Taiwan News Quick Take


Sun, Apr 11, 2010 - Page 3


Ma meets congresswoman

President Ma Ying-jeou (馬英九) met US Congresswoman Loretta Sanchez, a California Democrat, yesterday at the Presidential Office and described good Taiwan-US relations as something Taiwanese were looking forward to seeing. Since assuming office, Ma said, he has done his best to “rebuild” mutual trust between Taiwan and the US, adding that ties have rapidly improved despite minor incidents such as the dispute surrounding restrictions on US beef imports. Ma expressed his appreciation to Sanchez, a member of the Committee on Armed Services in the House of Representatives, for US approval of two military sales to Taiwan over the past two years, which he said underscored the friendship between Taiwanese and Americans. Ma also called for strengthened security cooperation between the two sides and a resumption of two-way talks over a long-delayed trade and investment framework agreement. He also urged the US to grant visa-waiver privileges to Taiwan.


Group marks Parkinson’s Day

A group of about 300 people with Parkinson’s disease went on an outing in Nantou County yesterday to mark World Parkinson’s Day. The participants, some of whom are confined to a wheelchair, gathered at Chung Hsing New Village for a walk despite their challenged mobility, while others went cycling. Tseng Kuo-hsiu (曾國修), a 47-year-old who has suffered from the disease for 19 years, said he began cycling as a form of exercise two years ago. Cycling is a well-suited exercise for people with Parkinson’s disease because it helps strengthen muscles as well as increasing physical strength and willpower, he said.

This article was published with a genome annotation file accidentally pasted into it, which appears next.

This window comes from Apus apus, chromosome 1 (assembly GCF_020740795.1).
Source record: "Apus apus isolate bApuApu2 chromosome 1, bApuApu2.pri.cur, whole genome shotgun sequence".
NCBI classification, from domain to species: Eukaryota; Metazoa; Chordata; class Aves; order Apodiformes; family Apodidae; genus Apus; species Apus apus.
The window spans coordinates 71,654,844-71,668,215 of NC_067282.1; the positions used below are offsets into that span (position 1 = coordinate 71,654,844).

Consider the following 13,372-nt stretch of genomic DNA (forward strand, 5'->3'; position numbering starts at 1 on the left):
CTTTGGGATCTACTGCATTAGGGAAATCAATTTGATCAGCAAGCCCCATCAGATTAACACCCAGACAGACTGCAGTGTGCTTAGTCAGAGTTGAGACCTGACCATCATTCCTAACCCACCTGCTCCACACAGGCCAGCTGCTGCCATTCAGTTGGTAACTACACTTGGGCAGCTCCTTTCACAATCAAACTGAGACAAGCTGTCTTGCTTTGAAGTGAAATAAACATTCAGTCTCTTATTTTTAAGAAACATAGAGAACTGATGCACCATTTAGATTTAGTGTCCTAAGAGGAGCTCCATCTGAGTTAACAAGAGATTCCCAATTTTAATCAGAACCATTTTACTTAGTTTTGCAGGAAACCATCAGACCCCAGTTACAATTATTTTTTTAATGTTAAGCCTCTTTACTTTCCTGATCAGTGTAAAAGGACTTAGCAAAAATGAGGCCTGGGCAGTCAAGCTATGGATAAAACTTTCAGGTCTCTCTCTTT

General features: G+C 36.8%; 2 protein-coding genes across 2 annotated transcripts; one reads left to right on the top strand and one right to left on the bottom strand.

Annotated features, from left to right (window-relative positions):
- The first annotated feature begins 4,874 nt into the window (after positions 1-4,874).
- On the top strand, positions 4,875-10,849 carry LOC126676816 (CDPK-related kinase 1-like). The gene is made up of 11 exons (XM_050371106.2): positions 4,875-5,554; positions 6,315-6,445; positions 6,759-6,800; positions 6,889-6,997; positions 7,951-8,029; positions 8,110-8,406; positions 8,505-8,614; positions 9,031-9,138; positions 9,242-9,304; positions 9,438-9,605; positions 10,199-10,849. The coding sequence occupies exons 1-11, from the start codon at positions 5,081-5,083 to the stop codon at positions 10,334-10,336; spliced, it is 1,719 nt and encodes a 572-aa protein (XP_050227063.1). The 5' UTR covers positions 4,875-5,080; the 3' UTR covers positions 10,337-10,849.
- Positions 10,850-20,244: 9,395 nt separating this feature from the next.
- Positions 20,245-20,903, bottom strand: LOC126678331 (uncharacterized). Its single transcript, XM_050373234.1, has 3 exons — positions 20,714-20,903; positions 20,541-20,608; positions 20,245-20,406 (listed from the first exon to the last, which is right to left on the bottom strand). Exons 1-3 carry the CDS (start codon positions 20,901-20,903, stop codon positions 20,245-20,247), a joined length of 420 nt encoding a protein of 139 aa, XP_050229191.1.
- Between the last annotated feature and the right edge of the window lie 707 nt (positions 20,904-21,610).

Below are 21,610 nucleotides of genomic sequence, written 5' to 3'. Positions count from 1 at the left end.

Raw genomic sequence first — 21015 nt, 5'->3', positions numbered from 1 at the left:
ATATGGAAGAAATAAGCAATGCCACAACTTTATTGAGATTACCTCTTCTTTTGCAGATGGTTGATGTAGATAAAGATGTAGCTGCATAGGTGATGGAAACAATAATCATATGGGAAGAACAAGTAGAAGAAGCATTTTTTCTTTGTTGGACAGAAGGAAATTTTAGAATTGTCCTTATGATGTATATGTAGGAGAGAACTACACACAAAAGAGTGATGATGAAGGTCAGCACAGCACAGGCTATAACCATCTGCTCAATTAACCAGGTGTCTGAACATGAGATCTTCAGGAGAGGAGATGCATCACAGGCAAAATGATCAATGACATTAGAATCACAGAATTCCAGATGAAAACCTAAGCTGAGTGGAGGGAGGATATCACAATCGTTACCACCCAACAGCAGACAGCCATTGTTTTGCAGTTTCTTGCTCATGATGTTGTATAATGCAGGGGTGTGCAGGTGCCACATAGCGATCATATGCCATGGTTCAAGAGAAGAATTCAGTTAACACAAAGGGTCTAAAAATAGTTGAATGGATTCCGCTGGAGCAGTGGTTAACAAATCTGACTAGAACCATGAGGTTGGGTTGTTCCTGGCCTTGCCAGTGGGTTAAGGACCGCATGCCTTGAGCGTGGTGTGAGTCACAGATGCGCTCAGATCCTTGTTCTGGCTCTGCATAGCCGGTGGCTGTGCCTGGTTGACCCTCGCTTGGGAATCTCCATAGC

Water mostly sufficient

Taiwan Water Corp (Taiwater) said yesterday that aside from the Kaohsiung area, the country’s water reserves were sufficient to meet demand until the end of June. Hu Nan-jer (胡南澤), vice president of Taiwater, said that although water in major reservoirs in northern and central parts of the country had reached normal levels, the south continued to face shortages. He said the company had undertaken measures to increase supplies in the Kaohsiung area, such as drilling new wells, tapping more underground water sources and deepening and dredging reservoirs. If drought conditions persist in the south, contingency measures would be put in place under the supervision of the Ministry of Economic Affairs, he said.


Changhua farmers protest

Oyster farmers protested in Taipei yesterday against industrial facilities near their farms, which they said have seriously threatened their operations. Lin Lien-tsung (林連宗), secretary-general of the Fangyuan Anti-Pollution Association in Changhua County, said an investigative report by Ted Smith, founder of the US’ Silicon Valley Toxics Coalition, found that the wastewater released by panel makers in Changhua was highly poisonous. The 1,000 hectare oyster farms in Yungxing (永興), Wanggong (王功) and Hanbao (漢寶) townships will be highly polluted and even disappear in several years if wastewater from the Central Taiwan Science Park continues to be released into the sea through the townships, Lin said. The farmers also called on the government to immediately call off several industrial development projects in the coastal area, including the Guoguang petrochemical complex, the FPG naphtha cracker in Yunlin and the Central Taiwan Science Park’s sub-projects.